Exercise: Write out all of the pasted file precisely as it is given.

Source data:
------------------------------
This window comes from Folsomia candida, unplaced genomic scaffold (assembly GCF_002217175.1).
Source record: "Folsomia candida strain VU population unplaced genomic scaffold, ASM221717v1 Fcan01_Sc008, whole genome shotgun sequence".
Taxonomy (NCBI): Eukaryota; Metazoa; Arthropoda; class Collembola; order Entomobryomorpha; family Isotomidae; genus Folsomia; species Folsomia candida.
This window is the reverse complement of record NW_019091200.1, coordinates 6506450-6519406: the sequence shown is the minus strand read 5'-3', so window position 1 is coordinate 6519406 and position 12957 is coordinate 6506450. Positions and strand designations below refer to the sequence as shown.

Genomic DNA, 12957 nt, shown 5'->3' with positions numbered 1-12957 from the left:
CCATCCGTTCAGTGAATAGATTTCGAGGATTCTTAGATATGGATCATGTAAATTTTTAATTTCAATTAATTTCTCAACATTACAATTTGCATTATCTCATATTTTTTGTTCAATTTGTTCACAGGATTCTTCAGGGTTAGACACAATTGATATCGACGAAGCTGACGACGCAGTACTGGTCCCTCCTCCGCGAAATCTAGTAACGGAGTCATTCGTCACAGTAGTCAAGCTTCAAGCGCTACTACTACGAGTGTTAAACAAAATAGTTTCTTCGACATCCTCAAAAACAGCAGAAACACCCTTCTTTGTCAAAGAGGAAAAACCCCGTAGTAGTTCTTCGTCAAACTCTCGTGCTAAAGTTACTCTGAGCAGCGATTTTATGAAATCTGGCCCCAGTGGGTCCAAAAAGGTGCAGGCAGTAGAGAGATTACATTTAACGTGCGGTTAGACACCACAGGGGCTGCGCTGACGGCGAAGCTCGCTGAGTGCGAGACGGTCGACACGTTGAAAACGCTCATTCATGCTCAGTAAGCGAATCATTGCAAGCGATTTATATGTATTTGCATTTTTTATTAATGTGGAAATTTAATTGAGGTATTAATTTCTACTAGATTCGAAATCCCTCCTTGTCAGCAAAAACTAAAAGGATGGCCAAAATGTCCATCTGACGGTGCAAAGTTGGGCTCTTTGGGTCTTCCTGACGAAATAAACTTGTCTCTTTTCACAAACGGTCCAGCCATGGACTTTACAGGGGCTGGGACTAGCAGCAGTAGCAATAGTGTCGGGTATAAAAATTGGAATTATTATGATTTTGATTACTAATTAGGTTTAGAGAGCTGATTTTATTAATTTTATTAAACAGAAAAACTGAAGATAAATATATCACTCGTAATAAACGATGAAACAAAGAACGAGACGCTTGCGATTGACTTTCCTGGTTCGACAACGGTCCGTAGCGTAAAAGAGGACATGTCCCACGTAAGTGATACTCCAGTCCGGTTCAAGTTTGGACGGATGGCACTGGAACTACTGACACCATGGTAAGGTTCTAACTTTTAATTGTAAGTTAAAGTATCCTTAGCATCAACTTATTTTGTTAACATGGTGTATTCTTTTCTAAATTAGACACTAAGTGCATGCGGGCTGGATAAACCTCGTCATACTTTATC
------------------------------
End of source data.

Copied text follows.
This window comes from Folsomia candida, unplaced genomic scaffold (assembly GCF_002217175.1).
Source record: "Folsomia candida strain VU population unplaced genomic scaffold, ASM221717v1 Fcan01_Sc008, whole genome shotgun sequence".
Taxonomy (NCBI): Eukaryota; Metazoa; Arthropoda; class Collembola; order Entomobryomorpha; family Isotomidae; genus Folsomia; species Folsomia candida.
This window is the reverse complement of record NW_019091200.1, coordinates 6506450-6519406: the sequence shown is the minus strand read 5'-3', so window position 1 is coordinate 6519406 and position 12957 is coordinate 6506450. Positions and strand designations below refer to the sequence as shown.

Genomic DNA, 12957 nt, shown 5'->3' with positions numbered 1-12957 from the left:
CCATCCGTTCAGTGAATAGATTTCGAGGATTCTTAGATATGGATCATGTAAATTTTTAATTTCAATTAATTTCTCAACATTACAATTTGCATTATCTCATATTTTTTGTTCAATTTGTTCACAGGATTCTTCAGGGTTAGACACAATTGATATCGACGAAGCTGACGACGCAGTACTGGTCCCTCCTCCGCGAAATCTAGTAACGGAGTCATTCGTCACAGTAGTCAAGCTTCAAGCGCTACTACTACGAGTGTTAAACAAAATAGTTTCTTCGACATCCTCAAAAACAGCAGAAACACCCTTCTTTGTCAAAGAGGAAAAACCCCGTAGTAGTTCTTCGTCAAACTCTCGTGCTAAAGTTACTCTGAGCAGCGATTTTATGAAATCTGGCCCCAGTGGGTCCAAAAAGGTGCAGGCAGTAGAGAGATTACATTTAACGTGCGGTTAGACACCACAGGGGCTGCGCTGACGGCGAAGCTCGCTGAGTGCGAGACGGTCGACACGTTGAAAACGCTCATTCATGCTCAGTAAGCGAATCATTGCAAGCGATTTATATGTATTTGCATTTTTTATTAATGTGGAAATTTAATTGAGGTATTAATTTCTACTAGATTCGAAATCCCTCCTTGTCAGCAAAAACTAAAAGGATGGCCAAAATGTCCATCTGACGGTGCAAAGTTGGGCTCTTTGGGTCTTCCTGACGAAATAAACTTGTCTCTTTTCACAAACGGTCCAGCCATGGACTTTACAGGGGCTGGGACTAGCAGCAGTAGCAATAGTGTCGGGTATAAAAATTGGAATTATTATGATTTTGATTACTAATTAGGTTTAGAGAGCTGATTTTATTAATTTTATTAAACAGAAAAACTGAAGATAAATATATCACTCGTAATAAACGATGAAACAAAGAACGAGACGCTTGCGATTGACTTTCCTGGTTCGACAACGGTCCGTAGCGTAAAAGAGGACATGTCCCACGTAAGTGATACTCCAGTCCGGTTCAAGTTTGGACGGATGGCACTGGAACTACTGACACCATGGTAAGGTTCTAACTTTTAATTGTAAGTTAAAGTATCCTTAGCATCAACTTATTTTGTTAACATGGTGTATTCTTTTCTAAATTAGACACTAAGTGCATGCGGGCTGGATAAACCTCGTCATACTTTATC